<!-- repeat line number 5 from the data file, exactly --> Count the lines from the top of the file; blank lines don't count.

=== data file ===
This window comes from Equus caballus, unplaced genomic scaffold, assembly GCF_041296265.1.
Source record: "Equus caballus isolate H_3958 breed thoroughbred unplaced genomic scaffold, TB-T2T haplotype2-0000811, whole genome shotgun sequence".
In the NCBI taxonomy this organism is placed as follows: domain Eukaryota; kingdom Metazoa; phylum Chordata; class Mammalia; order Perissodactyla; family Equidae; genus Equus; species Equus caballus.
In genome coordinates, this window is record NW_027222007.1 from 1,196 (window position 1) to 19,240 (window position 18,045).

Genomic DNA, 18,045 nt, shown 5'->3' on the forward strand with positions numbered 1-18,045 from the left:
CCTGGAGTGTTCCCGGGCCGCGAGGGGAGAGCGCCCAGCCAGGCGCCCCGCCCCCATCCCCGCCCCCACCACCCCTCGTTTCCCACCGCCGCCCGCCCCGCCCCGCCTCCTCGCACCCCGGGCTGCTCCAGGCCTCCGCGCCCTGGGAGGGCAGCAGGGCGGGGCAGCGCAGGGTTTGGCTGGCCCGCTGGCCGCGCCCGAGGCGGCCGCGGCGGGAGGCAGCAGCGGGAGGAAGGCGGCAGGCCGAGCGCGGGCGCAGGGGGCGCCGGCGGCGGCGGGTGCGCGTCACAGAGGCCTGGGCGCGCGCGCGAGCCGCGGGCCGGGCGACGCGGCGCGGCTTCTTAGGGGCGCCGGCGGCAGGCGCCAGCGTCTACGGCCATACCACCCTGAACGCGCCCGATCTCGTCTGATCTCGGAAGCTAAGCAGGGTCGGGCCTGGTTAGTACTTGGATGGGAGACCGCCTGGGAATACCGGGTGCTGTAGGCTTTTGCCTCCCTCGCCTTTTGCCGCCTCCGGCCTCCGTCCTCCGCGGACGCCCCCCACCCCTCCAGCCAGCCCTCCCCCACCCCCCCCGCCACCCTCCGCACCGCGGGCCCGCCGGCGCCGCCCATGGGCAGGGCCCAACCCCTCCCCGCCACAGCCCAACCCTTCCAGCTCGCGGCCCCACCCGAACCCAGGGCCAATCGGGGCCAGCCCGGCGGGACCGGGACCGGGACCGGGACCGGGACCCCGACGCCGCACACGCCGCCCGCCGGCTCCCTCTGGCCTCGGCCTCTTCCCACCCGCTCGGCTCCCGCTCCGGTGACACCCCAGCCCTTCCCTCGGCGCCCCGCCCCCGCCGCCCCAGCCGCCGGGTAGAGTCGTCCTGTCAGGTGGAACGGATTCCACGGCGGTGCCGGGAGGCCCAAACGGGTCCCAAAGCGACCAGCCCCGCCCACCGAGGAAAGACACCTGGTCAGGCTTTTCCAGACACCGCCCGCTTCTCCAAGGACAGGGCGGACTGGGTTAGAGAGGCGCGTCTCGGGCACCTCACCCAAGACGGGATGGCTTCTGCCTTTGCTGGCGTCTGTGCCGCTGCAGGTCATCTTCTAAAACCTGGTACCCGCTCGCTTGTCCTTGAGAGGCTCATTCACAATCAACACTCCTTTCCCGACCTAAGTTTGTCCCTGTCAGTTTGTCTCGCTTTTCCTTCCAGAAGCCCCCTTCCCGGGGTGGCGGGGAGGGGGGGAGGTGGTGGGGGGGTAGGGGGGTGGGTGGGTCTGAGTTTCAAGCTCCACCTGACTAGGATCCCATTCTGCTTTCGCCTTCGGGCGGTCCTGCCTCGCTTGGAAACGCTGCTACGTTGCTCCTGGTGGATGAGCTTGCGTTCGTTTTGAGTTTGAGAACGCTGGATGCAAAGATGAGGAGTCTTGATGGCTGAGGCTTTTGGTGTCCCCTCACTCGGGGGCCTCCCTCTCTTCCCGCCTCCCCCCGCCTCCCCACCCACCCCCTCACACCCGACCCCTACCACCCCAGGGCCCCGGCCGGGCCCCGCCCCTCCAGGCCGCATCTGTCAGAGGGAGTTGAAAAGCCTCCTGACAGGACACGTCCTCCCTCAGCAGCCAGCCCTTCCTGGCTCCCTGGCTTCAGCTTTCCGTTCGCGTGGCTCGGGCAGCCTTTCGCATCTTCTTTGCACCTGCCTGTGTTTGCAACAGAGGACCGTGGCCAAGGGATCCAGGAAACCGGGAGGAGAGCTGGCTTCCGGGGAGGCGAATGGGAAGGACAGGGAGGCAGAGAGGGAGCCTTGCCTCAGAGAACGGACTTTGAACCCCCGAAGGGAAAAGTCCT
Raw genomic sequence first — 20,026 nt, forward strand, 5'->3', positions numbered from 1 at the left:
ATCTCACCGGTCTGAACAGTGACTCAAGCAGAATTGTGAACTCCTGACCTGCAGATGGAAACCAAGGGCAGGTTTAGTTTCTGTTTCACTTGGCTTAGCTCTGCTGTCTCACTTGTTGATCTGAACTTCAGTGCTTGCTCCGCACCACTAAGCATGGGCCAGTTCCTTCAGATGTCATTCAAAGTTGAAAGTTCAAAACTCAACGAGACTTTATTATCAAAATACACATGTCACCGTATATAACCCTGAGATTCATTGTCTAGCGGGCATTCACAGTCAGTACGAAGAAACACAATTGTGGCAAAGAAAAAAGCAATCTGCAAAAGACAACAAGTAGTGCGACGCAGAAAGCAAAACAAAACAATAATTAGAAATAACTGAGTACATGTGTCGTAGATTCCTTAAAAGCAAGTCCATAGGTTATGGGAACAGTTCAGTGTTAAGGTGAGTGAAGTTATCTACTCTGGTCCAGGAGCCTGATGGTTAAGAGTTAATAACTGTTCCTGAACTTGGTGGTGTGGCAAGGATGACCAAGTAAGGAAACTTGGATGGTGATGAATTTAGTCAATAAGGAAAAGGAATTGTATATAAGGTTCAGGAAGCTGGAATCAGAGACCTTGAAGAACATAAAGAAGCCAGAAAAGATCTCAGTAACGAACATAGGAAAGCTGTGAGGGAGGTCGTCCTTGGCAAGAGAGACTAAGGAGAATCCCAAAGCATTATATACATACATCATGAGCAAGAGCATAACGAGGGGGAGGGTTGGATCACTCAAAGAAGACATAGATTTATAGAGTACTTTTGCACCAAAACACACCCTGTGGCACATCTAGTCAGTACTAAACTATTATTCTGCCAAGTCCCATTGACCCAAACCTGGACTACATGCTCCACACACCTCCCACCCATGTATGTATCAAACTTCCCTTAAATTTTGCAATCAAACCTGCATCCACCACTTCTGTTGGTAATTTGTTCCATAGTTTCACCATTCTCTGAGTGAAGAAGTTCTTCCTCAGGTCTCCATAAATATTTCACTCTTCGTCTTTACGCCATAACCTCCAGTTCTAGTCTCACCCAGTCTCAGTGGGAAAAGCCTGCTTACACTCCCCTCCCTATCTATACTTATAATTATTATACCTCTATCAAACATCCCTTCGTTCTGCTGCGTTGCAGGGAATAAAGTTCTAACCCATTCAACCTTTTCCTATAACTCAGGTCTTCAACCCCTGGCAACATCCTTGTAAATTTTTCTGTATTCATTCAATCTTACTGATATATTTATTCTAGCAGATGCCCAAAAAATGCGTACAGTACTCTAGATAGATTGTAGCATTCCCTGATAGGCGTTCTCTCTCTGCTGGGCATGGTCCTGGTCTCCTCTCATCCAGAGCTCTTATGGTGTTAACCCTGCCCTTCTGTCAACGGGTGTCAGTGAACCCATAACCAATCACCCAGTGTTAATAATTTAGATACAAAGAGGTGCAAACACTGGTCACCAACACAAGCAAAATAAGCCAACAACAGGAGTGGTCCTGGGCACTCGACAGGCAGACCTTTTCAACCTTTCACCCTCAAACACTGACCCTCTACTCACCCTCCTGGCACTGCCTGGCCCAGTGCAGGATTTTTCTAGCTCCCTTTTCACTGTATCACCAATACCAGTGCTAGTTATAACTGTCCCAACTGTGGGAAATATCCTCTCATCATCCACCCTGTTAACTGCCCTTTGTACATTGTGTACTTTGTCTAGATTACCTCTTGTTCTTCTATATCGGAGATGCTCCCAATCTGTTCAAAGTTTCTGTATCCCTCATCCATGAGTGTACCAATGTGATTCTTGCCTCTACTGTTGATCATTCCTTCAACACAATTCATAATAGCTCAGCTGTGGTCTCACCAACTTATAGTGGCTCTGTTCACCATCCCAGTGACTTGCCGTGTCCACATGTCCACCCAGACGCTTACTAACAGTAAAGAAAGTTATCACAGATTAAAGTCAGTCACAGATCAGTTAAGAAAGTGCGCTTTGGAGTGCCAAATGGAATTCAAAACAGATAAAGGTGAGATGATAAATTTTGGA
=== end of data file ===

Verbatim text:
Genomic DNA, 18,045 nt, shown 5'->3' on the forward strand with positions numbered 1-18,045 from the left: